This chapter has helped me get a better grasp on what a systematic theology is. The key ideal that really hits home is that it is a study about what the whole Bible says about a particular topic. I think this is helpful to the Christian because it a does some of the “leg” work for you. I think that it why it is important to read scholars who have a strong background and an established reputation because the student is submitting themselves to the efforts made by the scholar. My attitude going in was positive. Dr. Grudem is well respected and I am looking forward to benefiting from the scholarship and effort represented by this text.

    2. What is likely to happen to a church or denomination that gives up learning systematic theology for a generation or longer? Has that been true of your church?

    If a community’s or fellowship’s understanding about what the Bible teaches about a particular topic is represented by systematic theology then it is most vital to study it. In its absence I think there is a risk of replacing sound Biblical understanding with tradition and denominational standards. This seems most dangerous because of the understanding that God leads us and guides us as we seek Him in the Scriptures. It seems that if we fail to do so, we will fail to discern His guidance for us and our community of believers. This has not been true of the churches I have attended recently, however there have been churches that I have attended in the past that did not put a great emphasis on doctrinal standards.

    3. Are there any doctrines listed in the Contents for which a fuller understanding would help to solve a personal difficulty in your life at the present time?

    I think I am looking forward to the chapters on Prayer and Sanctification. It seems like these are two issues I have long dealt with. I have had some periods in my walk of intense zeal and intense falling away. I hope to find a better understanding of sanctification so I can better understand my part in the relationship with God.

    4. What are the spiritual and emotional dangers that you personally need to be aware of in studying systematic theology?

    I think the key thing is to be open and to leave any preconceived notions at the door. I think true understanding only comes by the Spirit of God through the Scriptures. My hope is that the Spirit will use this book to illuminate and provide understanding of the Scriptures and their relationship to doctrines that make up the faith.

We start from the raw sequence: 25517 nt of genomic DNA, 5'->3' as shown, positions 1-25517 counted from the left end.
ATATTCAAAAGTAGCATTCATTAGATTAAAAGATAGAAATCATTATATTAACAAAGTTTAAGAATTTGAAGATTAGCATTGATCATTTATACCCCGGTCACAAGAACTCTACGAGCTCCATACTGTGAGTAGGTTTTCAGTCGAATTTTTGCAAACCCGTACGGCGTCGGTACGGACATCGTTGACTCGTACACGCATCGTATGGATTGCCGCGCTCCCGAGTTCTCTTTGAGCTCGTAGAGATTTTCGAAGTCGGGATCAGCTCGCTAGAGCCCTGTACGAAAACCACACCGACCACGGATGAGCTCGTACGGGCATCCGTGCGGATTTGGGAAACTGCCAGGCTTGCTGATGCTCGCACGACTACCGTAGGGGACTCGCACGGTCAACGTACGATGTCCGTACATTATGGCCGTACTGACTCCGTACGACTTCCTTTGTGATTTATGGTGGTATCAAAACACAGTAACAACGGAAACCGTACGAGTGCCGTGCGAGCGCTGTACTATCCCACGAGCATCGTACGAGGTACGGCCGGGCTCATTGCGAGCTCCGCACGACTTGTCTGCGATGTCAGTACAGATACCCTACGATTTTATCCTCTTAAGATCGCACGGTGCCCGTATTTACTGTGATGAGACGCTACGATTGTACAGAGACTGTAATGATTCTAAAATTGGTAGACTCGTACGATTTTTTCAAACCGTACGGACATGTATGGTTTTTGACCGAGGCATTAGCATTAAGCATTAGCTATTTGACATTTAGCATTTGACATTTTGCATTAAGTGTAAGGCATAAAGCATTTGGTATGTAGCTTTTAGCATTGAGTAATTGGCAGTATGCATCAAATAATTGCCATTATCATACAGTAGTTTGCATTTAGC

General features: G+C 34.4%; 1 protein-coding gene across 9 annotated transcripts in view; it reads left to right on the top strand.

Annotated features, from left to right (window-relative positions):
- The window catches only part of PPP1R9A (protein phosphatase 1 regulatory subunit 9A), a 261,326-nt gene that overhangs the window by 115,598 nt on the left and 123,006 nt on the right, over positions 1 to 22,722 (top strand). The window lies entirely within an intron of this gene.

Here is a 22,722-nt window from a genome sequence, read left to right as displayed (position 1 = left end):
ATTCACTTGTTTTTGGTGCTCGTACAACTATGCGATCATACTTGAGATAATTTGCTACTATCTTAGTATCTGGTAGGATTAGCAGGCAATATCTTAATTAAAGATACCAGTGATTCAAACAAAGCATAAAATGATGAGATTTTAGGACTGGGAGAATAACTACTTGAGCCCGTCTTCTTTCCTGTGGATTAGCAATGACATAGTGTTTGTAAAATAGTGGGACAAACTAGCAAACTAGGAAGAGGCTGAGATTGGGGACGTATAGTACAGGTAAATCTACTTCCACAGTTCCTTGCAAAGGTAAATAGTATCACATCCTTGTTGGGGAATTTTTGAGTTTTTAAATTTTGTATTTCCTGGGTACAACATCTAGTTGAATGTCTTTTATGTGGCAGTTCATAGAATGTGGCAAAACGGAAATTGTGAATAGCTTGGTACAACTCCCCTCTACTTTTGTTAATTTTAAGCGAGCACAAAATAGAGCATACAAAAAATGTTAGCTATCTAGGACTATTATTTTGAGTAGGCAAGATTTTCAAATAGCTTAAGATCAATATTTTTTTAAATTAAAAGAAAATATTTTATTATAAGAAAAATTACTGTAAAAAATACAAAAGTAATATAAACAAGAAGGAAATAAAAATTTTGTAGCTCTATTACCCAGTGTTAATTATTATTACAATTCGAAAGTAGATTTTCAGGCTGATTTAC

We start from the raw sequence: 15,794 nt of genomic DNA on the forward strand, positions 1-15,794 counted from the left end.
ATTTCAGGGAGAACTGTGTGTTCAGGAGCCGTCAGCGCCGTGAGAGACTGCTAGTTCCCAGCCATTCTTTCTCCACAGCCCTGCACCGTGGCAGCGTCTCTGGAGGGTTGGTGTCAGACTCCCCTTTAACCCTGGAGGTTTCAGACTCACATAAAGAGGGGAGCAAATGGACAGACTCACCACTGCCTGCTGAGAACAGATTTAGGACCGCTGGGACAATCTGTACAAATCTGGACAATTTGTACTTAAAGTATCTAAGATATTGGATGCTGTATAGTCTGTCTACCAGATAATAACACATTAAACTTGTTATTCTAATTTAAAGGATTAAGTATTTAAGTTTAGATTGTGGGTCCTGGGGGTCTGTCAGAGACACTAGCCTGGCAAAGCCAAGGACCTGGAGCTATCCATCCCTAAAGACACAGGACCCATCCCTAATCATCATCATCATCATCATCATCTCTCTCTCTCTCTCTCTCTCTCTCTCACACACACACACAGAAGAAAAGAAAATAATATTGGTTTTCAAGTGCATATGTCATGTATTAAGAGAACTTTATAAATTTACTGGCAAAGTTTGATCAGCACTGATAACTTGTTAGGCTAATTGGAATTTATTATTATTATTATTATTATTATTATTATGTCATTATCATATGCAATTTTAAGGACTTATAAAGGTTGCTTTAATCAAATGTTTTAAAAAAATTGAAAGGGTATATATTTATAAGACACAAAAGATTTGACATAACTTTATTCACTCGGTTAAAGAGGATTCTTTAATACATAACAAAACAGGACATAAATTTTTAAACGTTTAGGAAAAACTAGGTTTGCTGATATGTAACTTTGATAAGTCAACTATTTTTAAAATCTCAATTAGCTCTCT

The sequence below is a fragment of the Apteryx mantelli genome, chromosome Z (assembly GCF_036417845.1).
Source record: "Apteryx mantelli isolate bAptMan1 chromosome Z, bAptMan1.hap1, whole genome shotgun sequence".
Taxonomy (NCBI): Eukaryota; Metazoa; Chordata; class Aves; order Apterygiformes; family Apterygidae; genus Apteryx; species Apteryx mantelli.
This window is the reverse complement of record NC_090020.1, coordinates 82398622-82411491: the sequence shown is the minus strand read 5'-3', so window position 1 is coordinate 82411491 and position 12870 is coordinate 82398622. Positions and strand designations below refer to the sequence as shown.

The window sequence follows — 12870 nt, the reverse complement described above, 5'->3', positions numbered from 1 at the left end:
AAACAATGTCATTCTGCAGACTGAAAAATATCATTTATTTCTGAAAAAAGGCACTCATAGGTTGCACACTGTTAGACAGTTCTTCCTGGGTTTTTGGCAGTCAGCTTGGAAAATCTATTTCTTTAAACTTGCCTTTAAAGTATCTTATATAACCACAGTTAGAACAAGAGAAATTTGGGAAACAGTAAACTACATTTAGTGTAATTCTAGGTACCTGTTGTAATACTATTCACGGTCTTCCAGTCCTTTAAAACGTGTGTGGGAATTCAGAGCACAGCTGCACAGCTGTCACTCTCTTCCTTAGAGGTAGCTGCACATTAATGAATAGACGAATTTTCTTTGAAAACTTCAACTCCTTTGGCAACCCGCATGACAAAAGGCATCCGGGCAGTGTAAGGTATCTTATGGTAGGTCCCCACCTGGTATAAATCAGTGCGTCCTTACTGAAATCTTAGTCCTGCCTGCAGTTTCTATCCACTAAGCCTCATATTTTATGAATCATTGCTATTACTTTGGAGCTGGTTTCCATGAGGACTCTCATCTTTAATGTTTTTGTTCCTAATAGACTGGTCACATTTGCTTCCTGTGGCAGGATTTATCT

Grace and Peace,

    Tony

  2. 1. In what ways (if any) has this chapter changed your understanding of what systematic theology is? What was your attitude toward the study of systematic theology before reading this chapter? What is your attitude now?

    It has completely changed my understanding of what systematic theology is. Systematic theology is not something I have every really studied or thought I would be interested in studying. I’m excited to get into this book and learn all that I can.

    2. What is likely to happen to a church or denomination that gives up learning systematic theology for a generation or longer? Has that been true of your church?

    Seem extremely dangerous for a generation to give up learning systematic theology. It also is dangerous for an individual not to learn on their own. In my own church it seems that the individuals are accepting what they are being told without any real study themselves.

    3. Are there any doctrines listed in the Contents for which a fuller understanding would help to solve a personal difficulty in your life at the present time?

    Sanctification – it is something that I definitely need to have a clearer understanding of.

    4. What are the spiritual and emotional dangers that you personally need to be aware of in studying systematic theology?

    I am just going to do this with an open mind and a prayerful heart and attitude. I want to study and learn what God has for me.